By Md Sazzad Hossain
Some University of Mississippi international students who have dependents are struggling to afford health care. One of these students is Elias Mahmud, a Ph.D. student at the Department of Geology and Geological engineering.
Mahmud arrived from Bangladesh with his wife and five-year-old daughter in August, 2021. Recently, Mahmud’s daughter came down with an infection and needed medical attention. But while Mahmud has health insurance, his wife and daughter do not.
“It [creates] tension for me, not having insurance for my daughter and wife. If they become sick like my daughter is sick now, how could they be treated? It shouldn’t be a burden for me,” Mahmud said. “I feel hopeless sometimes because I don’t have the money to pay for my family’s health care.”
Many international students at the Ole Miss have families who came to the U.S. with them. While international students have health insurance, the university does not provide the same for their families. The Director of the Office of Global Engagement at the University of Mississippi Jean Robinson said that according to the university policy, only students enrolled at the university receive health insurance coverage, whereas any dependents must make their own arrangements.
“Dependents can enroll in the plan and will need to pay the company directly,” Robinson said. “Dependents are also welcome to arrange for their own insurance through other companies.”
The university offers subsidies to international students who are graduate assistants to help reduce the costs of insuring their families. However, health insurance for family members provided through the university costs $2,000 per person on a yearly basis. Mahmud said he is only getting a small monthly stipend and his visa does not allow him to seek other jobs, which makes it difficult to afford additional health insurance costs. After his daughter got sick he found a medical clinic in Oxford that offered him a discount to treat her, but even with the discount the doctor’s visit cost them almost $200.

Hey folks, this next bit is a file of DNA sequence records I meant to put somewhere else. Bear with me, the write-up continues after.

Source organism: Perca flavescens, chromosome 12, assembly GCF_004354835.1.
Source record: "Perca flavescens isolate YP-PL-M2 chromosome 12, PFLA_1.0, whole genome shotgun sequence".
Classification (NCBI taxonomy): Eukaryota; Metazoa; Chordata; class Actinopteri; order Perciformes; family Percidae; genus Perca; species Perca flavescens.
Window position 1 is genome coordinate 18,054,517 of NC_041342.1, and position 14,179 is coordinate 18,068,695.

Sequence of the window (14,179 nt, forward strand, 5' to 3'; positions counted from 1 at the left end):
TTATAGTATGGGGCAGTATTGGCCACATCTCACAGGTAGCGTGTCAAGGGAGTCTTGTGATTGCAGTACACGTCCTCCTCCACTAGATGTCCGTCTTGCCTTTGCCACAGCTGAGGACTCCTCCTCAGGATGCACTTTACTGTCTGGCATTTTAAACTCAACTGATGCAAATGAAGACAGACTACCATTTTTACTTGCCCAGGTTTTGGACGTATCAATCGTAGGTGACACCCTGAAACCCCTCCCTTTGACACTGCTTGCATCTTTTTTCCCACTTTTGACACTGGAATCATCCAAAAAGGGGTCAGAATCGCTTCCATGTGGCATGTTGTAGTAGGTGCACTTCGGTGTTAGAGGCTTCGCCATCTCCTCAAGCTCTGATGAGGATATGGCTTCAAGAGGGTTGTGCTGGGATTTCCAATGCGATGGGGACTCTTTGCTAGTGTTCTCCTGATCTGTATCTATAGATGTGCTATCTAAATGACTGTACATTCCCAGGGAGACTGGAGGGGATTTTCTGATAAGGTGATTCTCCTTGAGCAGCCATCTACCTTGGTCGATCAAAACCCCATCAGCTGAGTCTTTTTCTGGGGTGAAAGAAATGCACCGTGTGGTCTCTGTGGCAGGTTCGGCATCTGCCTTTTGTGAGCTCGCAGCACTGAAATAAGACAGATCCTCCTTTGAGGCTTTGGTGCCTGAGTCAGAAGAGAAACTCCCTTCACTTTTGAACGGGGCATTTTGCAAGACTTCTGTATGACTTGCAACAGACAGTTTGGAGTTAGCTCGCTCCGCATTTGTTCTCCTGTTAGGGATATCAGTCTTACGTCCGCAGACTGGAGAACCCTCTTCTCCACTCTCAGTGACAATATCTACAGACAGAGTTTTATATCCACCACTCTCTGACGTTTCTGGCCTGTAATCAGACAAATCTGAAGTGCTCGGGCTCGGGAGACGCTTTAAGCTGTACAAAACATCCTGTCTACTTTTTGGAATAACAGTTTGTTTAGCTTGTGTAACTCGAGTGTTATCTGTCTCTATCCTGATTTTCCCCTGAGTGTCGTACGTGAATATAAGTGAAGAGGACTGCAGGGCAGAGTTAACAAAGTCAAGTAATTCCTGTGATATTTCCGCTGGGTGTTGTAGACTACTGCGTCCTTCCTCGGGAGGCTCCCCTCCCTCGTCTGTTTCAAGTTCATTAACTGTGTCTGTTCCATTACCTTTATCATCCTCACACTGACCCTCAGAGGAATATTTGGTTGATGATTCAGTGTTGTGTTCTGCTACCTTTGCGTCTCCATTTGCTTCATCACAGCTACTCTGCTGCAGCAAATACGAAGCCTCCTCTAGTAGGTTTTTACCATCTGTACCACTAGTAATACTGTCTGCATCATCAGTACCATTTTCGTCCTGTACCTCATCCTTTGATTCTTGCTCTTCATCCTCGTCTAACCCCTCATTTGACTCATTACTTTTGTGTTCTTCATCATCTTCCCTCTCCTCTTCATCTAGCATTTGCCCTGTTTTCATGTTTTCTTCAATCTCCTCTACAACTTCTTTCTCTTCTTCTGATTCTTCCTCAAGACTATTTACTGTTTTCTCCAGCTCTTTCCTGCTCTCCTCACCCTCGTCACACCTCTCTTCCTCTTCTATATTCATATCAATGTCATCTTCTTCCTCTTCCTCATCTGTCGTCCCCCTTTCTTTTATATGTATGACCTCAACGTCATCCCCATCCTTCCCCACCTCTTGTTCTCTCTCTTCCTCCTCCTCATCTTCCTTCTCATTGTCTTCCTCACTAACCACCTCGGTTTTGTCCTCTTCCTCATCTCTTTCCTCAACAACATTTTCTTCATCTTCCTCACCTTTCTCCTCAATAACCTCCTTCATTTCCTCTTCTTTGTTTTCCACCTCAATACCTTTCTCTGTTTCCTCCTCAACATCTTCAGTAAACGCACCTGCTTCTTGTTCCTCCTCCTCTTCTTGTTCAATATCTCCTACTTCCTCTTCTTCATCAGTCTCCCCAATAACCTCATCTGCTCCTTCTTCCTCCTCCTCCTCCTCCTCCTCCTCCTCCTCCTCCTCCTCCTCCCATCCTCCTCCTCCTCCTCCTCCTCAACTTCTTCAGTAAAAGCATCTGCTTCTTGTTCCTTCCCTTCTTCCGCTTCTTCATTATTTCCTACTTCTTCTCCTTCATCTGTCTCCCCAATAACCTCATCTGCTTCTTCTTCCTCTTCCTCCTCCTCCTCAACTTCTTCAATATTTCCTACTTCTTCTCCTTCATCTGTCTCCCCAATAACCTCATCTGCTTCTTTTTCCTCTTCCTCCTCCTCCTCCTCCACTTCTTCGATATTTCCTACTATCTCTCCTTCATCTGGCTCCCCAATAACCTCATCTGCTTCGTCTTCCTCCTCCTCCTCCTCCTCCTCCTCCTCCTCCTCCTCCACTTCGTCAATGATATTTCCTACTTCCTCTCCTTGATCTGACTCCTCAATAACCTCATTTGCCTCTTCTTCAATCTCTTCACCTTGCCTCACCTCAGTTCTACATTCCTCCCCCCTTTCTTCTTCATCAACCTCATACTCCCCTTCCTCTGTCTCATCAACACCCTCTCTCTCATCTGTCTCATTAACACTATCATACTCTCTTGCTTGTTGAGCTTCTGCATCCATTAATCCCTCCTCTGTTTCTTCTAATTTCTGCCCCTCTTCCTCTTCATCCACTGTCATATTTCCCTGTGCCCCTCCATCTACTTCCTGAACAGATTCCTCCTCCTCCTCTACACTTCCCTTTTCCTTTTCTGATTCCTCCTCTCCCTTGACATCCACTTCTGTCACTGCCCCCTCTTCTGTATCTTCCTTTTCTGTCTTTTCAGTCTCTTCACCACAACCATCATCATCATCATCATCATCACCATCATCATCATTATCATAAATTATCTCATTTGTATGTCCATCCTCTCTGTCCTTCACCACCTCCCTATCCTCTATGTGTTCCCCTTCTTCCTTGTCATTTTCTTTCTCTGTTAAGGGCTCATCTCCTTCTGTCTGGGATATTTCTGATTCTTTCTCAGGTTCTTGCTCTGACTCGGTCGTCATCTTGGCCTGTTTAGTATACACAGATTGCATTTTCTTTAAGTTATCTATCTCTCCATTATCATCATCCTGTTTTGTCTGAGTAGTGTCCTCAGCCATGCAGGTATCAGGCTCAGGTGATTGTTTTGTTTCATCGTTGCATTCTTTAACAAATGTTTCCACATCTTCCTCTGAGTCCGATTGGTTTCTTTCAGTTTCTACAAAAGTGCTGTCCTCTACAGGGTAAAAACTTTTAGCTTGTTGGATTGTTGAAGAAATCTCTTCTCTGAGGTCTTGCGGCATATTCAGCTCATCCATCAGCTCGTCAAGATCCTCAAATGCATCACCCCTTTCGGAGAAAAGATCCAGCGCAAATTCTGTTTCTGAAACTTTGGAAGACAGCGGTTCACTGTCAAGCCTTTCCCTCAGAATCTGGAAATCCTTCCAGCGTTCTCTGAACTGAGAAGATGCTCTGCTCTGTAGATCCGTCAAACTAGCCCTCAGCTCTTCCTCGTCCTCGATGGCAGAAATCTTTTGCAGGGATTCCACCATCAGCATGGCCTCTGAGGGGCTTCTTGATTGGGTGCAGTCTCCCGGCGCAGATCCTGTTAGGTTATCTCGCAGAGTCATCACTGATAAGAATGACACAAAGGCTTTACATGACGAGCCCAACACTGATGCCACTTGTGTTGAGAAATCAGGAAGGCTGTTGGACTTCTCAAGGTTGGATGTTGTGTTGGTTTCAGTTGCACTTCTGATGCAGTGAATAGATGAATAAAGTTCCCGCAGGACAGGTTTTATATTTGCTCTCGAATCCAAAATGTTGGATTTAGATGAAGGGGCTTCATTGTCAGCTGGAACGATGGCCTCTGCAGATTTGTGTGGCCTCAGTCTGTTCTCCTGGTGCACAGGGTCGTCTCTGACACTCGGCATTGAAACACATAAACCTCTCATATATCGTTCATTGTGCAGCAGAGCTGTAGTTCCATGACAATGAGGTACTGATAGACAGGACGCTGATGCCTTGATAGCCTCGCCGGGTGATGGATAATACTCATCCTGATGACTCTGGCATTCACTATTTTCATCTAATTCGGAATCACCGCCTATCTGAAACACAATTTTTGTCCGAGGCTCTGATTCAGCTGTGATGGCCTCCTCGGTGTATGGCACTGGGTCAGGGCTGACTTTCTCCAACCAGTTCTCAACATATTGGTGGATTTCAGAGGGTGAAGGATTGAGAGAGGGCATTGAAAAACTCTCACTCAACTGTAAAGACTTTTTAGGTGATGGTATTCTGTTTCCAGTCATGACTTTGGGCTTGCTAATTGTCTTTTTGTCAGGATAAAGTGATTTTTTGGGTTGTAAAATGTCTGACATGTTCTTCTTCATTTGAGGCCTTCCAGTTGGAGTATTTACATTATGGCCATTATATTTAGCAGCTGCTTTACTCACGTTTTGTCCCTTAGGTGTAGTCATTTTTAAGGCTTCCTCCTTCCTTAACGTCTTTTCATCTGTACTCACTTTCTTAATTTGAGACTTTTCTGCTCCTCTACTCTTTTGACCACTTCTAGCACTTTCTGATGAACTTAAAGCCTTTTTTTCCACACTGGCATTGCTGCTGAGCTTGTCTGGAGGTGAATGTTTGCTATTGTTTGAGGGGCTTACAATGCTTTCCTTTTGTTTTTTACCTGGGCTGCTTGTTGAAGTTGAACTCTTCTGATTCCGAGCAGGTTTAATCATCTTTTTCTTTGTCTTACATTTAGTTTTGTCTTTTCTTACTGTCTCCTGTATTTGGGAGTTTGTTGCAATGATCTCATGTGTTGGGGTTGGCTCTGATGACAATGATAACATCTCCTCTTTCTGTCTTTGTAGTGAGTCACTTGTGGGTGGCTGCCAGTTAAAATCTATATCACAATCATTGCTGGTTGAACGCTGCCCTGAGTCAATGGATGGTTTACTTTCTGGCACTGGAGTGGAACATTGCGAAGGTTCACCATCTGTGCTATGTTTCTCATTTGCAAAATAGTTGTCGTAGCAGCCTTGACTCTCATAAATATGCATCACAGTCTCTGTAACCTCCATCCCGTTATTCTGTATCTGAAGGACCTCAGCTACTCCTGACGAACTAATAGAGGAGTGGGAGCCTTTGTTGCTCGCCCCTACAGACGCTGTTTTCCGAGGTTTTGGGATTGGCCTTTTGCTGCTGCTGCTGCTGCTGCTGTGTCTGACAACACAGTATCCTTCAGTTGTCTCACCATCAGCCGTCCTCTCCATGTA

“She got a fever a few months ago, so I gave her some over-the-counter medicine to help her to recover and I didn’t go to a doctor,” he added.
Mahmud said that the health care issues he has been dealing with have affected his success in classes.
“If you’re stressed and you don’t have money to bear the cost of health insurance or health treatments for your family it affects your concentration”, Mahmud sai.
Assistant Dean of Graduate Studies at the The School of Journalism and New media Marquita Smith agreed that lack of health coverage is a big issue.
“It could just be a gap in services that we did not consider that people would need to have extended coverage for families,” Smith said. “If students are constantly dealing with the tension of not having the medical care they need in case of an emergency, colds or flu or anything can be a problem.”
Smith said the university needs to do better in helping international students secure health insurance coverage for their families.
“I think there are some areas we need to work on in terms of the institution and figuring out ways to provide better service and better coverage for families,” Smith said. “If we’re going to bring families over, we certainly have some responsibility.”